You know you're a deadhead when an off-beat article about a strange joke reminds you first of Bob Weir:
As cringe-worthy as they are, I always appreciated when Weir was willing to fill some space onstage with a joke. He would sometimes affect an ironic tone -- "ok, I guess someone's gotta be Mr. Show Biz right now" -- but just as often as not, it comes across more like a weird dude telling an awkward joke to fill some uncomfortable space. Of course, intended or not, his jokes probably elicited as many blank stares as they did chuckles or groans. Weir may have been joking more for the benefit of his bandmates than for his audience, but that doesn't matter -- in my mind, it makes them even better, given the context of a rock star resorting to tell a joke to cover for time in front of a large, expectant audience.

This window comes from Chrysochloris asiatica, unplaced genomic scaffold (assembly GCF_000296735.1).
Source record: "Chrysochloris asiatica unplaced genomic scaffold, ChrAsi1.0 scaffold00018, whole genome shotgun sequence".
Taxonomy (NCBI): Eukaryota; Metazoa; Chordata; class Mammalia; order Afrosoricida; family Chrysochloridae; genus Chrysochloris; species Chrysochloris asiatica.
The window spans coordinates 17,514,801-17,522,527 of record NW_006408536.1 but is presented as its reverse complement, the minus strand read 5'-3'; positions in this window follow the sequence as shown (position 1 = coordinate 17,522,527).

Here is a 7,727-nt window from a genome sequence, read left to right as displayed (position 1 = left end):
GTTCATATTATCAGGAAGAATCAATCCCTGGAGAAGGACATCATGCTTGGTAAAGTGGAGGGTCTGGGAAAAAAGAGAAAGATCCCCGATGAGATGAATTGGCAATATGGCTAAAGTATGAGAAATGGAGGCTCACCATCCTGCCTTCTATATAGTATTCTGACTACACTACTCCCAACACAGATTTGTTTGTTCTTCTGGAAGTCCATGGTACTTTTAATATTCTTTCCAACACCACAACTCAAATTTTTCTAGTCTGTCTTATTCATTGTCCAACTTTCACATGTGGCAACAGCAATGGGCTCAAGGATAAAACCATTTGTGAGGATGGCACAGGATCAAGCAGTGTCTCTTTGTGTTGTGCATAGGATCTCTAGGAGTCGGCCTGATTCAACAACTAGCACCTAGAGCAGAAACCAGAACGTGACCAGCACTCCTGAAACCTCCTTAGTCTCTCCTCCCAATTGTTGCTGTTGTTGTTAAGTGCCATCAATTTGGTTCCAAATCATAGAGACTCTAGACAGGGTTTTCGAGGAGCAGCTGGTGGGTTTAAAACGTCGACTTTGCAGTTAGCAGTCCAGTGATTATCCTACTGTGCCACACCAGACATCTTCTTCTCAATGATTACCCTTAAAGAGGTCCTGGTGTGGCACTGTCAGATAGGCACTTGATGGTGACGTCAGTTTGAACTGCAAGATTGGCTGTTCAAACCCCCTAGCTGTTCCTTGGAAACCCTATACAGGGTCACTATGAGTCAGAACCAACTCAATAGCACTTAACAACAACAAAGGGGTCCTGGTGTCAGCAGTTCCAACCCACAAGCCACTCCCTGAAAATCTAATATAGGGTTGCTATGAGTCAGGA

Even in print, the guy in the article tells the bee collection joke better than Bob did (I think, in Bob's version, the bees are in a box), but the effect is still the same. Might one make the leap to say that much like this joke, the Dead's music sometimes undercuts, subverts expectations, leads us along expected paths into something unfamiliar, expresses the inconsistencies of the heart so succinctly that laughter fades into reflection? Fuck 'em if they can't take a joke? Fuck 'em, it's just a hobby.